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The two most commonly used and described approaches to Total Hip Arthroplasty (THA) are the anterolateral and the posterior. The anterolateral or modified Hardinge approach involves a skin incision over the greater trochanter, over or parallel with the shaft of femur. The incision is often curved posteriorly at its proximal end. Dissection is then undertaken to take advantage of the intramuscular plane between the tensor fascia lata and the gluteus medius. In the direct lateral or Hardinge approach, the acetabulum is exposed by a partial or total release of the abductor muscles (gluteus medius and minimus). This was originally achieved by a trochanteric osteotomy or detachment at their greater trochanter insertion3 described by Watson-Jones 4 and then subsequently modified by Charnley.5 The anterolateral or modified Hardinge approach, as used in Tayside, involves detaching the anterior third of the gluteus medius and minimus. This minimises the risk to the superior gluteal nerve and limits damage to the abductors.6 This modification from the original technique was described by Harris7, and Muller.8 The posterior approach involves a skin incision over the posterior aspect of the greater trochanter, proximally following inline with the gluteus maximus and distally the lateral shaft of the femur. A blunt dissection of the gluteus maximus follows emerging posterior to the abductor muscles. The external rotators (piriformis, superior and inferior gemelli and obturator internus) are then detached at the femoral insertion and reflected exposing the capsule and acetabulum.3 It was originally described by Langenbeck, and subsequently Kocher9 and finally Gibson.10
There have been numerous studies but there is still professional disagreement about which approach is the most effective for primary total hip arthroplasty. Many of the studies that have been undertaken over recent years have been considered to be deficient in both quality of study design and quantity of patients in the study sample. The Cochrane review considered four studies sufficient but only one of these included functional outcomes with the Harris Hip score.11 The study in the Cochrane review was done by Barber et al, it was limited in size, 49 patients, with a relatively short follow-up.12 Dislocation rates between these approaches have been looked at in some depth. Many studies have found a difference, while others haven’t. The difference is often considered minimal if good tissue repair is used in the posterior approach.13,14,15 Where this is the case, the implant has been shown to have half the amount of internal rotation (anteversion) when placed using anterolateral approach as opposed to the posterior approach.16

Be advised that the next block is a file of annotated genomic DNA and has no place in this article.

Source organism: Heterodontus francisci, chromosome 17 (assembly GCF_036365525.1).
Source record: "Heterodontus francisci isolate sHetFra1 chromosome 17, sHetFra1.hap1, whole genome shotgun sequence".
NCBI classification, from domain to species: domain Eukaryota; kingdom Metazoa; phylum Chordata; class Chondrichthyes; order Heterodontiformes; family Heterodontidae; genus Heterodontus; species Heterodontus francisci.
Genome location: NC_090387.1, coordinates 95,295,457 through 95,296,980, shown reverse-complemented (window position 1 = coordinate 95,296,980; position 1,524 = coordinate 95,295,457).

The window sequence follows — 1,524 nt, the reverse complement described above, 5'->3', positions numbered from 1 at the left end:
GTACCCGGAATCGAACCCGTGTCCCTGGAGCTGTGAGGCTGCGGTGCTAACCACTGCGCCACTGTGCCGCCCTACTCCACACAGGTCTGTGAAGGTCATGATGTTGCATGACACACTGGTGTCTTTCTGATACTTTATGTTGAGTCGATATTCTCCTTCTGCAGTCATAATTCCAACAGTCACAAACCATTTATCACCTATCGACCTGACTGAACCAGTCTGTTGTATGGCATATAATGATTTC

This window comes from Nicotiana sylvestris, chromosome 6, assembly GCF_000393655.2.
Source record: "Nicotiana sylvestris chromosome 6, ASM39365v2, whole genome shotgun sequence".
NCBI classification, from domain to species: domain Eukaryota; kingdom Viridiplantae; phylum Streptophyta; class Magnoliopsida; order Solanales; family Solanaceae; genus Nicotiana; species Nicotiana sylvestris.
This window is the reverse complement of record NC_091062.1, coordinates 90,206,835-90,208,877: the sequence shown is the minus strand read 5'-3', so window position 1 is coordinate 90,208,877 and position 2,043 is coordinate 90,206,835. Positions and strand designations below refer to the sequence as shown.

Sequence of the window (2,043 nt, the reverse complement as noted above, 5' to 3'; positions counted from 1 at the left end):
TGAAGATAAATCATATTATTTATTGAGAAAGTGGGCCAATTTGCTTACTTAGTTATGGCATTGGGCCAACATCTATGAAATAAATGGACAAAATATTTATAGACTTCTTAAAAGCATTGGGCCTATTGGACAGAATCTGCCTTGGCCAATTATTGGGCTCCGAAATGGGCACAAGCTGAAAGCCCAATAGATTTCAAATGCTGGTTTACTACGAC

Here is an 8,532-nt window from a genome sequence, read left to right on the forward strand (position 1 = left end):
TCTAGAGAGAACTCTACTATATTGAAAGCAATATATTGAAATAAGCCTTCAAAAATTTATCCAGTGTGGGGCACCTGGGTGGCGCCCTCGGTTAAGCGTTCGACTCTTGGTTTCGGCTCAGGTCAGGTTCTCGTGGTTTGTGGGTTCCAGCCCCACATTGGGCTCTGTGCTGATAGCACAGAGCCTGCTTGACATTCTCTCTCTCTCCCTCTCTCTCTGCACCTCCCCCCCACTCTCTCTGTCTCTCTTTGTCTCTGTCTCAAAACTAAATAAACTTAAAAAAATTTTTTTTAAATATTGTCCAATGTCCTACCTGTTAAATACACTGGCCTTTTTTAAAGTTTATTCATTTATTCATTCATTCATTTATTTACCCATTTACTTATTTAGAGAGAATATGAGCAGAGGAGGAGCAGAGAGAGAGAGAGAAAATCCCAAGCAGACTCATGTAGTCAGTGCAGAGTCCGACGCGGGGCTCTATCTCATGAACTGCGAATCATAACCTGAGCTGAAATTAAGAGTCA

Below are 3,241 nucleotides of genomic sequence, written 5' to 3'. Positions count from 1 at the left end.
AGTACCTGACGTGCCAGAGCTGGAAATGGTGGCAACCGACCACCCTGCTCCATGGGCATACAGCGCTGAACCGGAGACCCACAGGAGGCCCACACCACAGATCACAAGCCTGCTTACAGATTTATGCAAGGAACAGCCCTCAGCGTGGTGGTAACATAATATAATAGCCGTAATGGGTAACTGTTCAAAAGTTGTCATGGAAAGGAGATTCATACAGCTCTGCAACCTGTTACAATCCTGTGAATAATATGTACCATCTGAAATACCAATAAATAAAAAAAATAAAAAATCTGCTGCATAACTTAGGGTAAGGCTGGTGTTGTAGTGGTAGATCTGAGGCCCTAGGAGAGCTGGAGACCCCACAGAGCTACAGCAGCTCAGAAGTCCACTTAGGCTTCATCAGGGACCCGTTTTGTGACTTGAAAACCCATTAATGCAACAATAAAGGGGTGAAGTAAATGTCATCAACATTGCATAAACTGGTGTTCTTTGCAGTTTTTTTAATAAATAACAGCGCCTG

This is a retrospective study aiming to use large sample groups to answer the null hypothesis that there is no difference between an anterolateral approach and a posterior approach with regards to functional outcome scores (Harris Hip Score and Trendelenburg Test for primary total hip replacement surgery). It also aims to answer the null hypothesis that there is no difference functionally in patients that suffer post-operative dislocations. To do this it will look at the pre-operative scores and post-operative scores comparing any gain or loss in function for each patient. The reasoning behind using Harris Hip Score and Trendelenburg Test is that these are commonly used, meaning any conclusions can be easily related to clinical practice. Dislocation rates between the two approaches will also be compared.
Materials and Methods:
The data used within this project was collected under the Tayside Arthroplasty Audit Group (TAAG) database. The objective of the TAAG database is ‘to evaluate the clinical performance of all hip arthroplasties or hip resurfacings in Tayside’. Initially there were 8153 cases with data for primary hip arthroplasties (resurfacings were not included), of these 6350 cases had undergone either an anterolateral or a posterior approach to the surgery. For this data the aim was to look at pre-operative Harris Hip score results and Trendelenburg tests and again at 1-year post-operatively. Due to this, the data was further screened to ensure that each patient had a complete set of data for these tests. Some cases didn’t have data correctly collected or alternatively were not followed up at 1-year post-operatively. The resulting number of cases was 3416 with 1001 having suffered a complication within the 1-year period after surgery. These complications were medical and surgical. Not all of these complications had a direct effect on the function or rehabilitation of the joint.
The choice of Harris Hip score and Trendelenburg Testing to test functional ability has been shown to be clinically relevant as a reference tool for assessment of improvement or deterioration of the hip joint, particularly pre-operatively and at 1-year.17,18 The Harris Hip score assesses pain, ability to complete basic tasks, deformity of the joint, and range of movement out of 100. The functional score removes the subjective areas of the full score looking specifically at functional ability out of 47. Trendelenburg’s test is specifically looking at abductor deficit, although it has its recognised disadvantages.19 The need for experienced interpretation of the Trendelenburg’s test is its main disadvantage, otherwise you can get false-negatives and false-positives very easily. It was considered only relevant to look at results post-operatively at 1-year, as from a patient’s perspective this is often the expectation of relative normality. From a surgical point of view, secondary complications such as loosening of the prosthesis and deep infection are less likely to be apparent at 1 year but will have presented at 5 years.20